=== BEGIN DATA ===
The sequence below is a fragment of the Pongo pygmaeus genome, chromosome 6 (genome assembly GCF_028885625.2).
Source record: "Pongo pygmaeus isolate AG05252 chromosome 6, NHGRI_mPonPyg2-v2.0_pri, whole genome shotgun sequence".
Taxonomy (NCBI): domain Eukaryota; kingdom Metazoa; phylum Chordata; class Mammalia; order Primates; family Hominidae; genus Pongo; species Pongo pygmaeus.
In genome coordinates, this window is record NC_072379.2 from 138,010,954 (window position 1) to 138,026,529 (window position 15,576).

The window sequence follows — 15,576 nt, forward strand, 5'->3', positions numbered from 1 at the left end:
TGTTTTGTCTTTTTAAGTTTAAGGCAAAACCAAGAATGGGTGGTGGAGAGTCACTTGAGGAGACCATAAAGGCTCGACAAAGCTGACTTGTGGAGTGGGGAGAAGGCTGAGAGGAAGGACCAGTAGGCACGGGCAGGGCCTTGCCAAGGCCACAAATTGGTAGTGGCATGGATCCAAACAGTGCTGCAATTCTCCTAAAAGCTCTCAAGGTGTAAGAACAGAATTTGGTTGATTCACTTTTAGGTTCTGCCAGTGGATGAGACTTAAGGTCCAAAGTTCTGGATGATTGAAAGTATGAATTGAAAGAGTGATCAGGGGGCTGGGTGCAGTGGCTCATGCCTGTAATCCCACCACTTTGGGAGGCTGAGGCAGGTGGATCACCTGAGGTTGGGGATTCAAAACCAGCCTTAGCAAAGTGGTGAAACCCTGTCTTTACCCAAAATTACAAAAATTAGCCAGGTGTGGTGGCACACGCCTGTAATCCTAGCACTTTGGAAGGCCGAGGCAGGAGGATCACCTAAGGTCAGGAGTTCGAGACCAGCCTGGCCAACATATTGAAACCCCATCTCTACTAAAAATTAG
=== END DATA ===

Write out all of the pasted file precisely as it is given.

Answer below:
The sequence below is a fragment of the Pongo pygmaeus genome, chromosome 6 (genome assembly GCF_028885625.2).
Source record: "Pongo pygmaeus isolate AG05252 chromosome 6, NHGRI_mPonPyg2-v2.0_pri, whole genome shotgun sequence".
Taxonomy (NCBI): domain Eukaryota; kingdom Metazoa; phylum Chordata; class Mammalia; order Primates; family Hominidae; genus Pongo; species Pongo pygmaeus.
In genome coordinates, this window is record NC_072379.2 from 138,010,954 (window position 1) to 138,026,529 (window position 15,576).

The window sequence follows — 15,576 nt, forward strand, 5'->3', positions numbered from 1 at the left end:
TGTTTTGTCTTTTTAAGTTTAAGGCAAAACCAAGAATGGGTGGTGGAGAGTCACTTGAGGAGACCATAAAGGCTCGACAAAGCTGACTTGTGGAGTGGGGAGAAGGCTGAGAGGAAGGACCAGTAGGCACGGGCAGGGCCTTGCCAAGGCCACAAATTGGTAGTGGCATGGATCCAAACAGTGCTGCAATTCTCCTAAAAGCTCTCAAGGTGTAAGAACAGAATTTGGTTGATTCACTTTTAGGTTCTGCCAGTGGATGAGACTTAAGGTCCAAAGTTCTGGATGATTGAAAGTATGAATTGAAAGAGTGATCAGGGGGCTGGGTGCAGTGGCTCATGCCTGTAATCCCACCACTTTGGGAGGCTGAGGCAGGTGGATCACCTGAGGTTGGGGATTCAAAACCAGCCTTAGCAAAGTGGTGAAACCCTGTCTTTACCCAAAATTACAAAAATTAGCCAGGTGTGGTGGCACACGCCTGTAATCCTAGCACTTTGGAAGGCCGAGGCAGGAGGATCACCTAAGGTCAGGAGTTCGAGACCAGCCTGGCCAACATATTGAAACCCCATCTCTACTAAAAATTAG